By Molly Breen
How do you feel about wrestling?
I mean it. How does it feel in your body when children in your group begin wrestling or play fighting? Does it stimulate your flight, fight, or freeze response? Can you stay objective and developmentally-focused, asking yourself guiding questions such as: Are they enjoying this? Do they know the limits for themselves and others? Do they have a shared understanding of the game?
Or do you just want to shut it down?
Wrestling is just one example of “rough-and-tumble play” (RTP) and most developmentalists regard this big-body mode of interaction between children as essential and productive for healthy development. But what if we, as teachers and supervisors, can’t handle it? Or what if we don’t totally understand the benefits?
Ready, set, wrestle!
In my classroom, we encourage a little organized wrestling. Sometimes the entire class gets in on it. We set up a mat, along with chairs for spectators/those waiting for a turn, and we make a “versus” list: I want to verse her! We demonstrate the best way to safely bring someone down to the mat (it’s always at the knees, never at the neck); we establish rules like no grabbing necks, no punching, no scratching; and we create limits (for example, no chanting for one child to win over the other).
The timer begins and the one-minute bout takes place. It is usually a full-body experience and there is near-constant verbal and nonverbal communication. The children stare into each other’s eyes, they shout out the rules: “No scratching!” “Stop!” “Too hard!” When the timer goes off, they are shiny-eyed, smiling, curious about what just transpired, and—ultimately—empowered.
When children are given the opportunity to explore physical, whole-body play in safe environments, they begin to develop a more intuitive understanding of body boundaries and consent. But sometimes it’s the caregivers who prevent or restrict rough-and-tumble play.
According to one study, RTP is a more restricted mode of play by early care professionals who, on average, favor nurturing or family types of creative and dramatic play. Some believe that play fighting will lead to real fighting or real aggression. But most experienced educators and researchers agree that immersive, big-body playful experiences translate to important physical and social-emotional learning.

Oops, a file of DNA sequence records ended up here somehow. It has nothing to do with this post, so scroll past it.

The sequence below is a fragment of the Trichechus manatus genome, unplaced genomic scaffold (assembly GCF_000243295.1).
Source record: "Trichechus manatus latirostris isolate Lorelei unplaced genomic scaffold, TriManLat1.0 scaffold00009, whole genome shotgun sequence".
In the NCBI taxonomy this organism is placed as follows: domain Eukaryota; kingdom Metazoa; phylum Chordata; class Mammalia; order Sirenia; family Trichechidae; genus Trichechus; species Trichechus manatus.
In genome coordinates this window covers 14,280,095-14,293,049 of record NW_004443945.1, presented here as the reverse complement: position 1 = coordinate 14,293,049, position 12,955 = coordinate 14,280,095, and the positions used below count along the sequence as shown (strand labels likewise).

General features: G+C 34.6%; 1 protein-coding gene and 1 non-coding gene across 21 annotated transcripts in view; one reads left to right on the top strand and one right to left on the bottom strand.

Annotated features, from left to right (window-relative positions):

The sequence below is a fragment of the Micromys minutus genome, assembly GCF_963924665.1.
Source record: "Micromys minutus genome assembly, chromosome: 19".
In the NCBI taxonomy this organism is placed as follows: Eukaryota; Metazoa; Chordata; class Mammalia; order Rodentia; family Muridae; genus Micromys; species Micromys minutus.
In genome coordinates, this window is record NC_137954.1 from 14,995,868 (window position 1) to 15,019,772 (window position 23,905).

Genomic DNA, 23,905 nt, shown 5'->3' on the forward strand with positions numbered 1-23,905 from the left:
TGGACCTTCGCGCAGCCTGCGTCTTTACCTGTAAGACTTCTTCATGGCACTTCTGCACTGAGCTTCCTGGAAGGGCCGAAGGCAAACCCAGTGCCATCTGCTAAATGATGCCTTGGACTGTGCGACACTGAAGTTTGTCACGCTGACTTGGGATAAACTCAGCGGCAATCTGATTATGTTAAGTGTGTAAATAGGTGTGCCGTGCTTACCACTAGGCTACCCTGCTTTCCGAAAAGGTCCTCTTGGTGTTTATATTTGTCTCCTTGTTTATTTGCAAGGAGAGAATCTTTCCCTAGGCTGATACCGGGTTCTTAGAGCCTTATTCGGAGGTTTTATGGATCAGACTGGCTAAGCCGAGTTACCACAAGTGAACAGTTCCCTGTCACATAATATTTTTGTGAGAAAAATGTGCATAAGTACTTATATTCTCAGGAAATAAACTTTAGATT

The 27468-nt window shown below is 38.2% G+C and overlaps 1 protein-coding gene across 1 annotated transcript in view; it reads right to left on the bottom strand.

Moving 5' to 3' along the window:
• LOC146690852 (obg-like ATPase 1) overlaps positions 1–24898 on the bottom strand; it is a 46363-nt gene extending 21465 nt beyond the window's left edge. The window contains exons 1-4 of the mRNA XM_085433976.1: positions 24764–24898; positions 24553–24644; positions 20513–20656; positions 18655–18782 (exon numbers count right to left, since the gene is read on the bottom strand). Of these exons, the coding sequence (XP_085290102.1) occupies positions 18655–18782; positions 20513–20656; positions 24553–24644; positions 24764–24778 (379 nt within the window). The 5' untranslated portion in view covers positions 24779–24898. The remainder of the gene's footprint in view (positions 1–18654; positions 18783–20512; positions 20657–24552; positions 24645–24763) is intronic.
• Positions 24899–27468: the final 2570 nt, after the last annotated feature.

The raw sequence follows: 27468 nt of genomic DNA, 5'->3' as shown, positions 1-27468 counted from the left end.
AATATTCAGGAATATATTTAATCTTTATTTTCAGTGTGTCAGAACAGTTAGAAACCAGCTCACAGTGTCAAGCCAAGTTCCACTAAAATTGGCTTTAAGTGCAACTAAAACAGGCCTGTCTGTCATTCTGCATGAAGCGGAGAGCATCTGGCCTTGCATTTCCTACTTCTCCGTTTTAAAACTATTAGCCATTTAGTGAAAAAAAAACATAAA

Here is a developmental snapshot of what happens when kids engage in consensual rough-and-tumble play:
Gross-motor engagement (large muscles groups) and proprioceptive engagement through “heavy work” (balance/body position awareness).
Attunement: Children tune into their felt-sense of well-being or risk as caregivers help establish boundaries and continue to check in about whether or not the play still feels good.
Verbal expression and communication: Children must use their words to ask for what they need and to express themselves to one another. Equally, a play partner must be an active listener, ready to adjust to the needs of the other child.
Empathy and perspective-taking: In rough-and-tumble play, children must be responsive to the state of their play partner(s) if they want the play to continue.
Boundary-setting and consent: This may be the most important benefit of RTP! Safe and supported RTP helps children learn to express and uphold boundaries around their physical wellbeing and know that they are in charge of their choices when it comes to their bodies.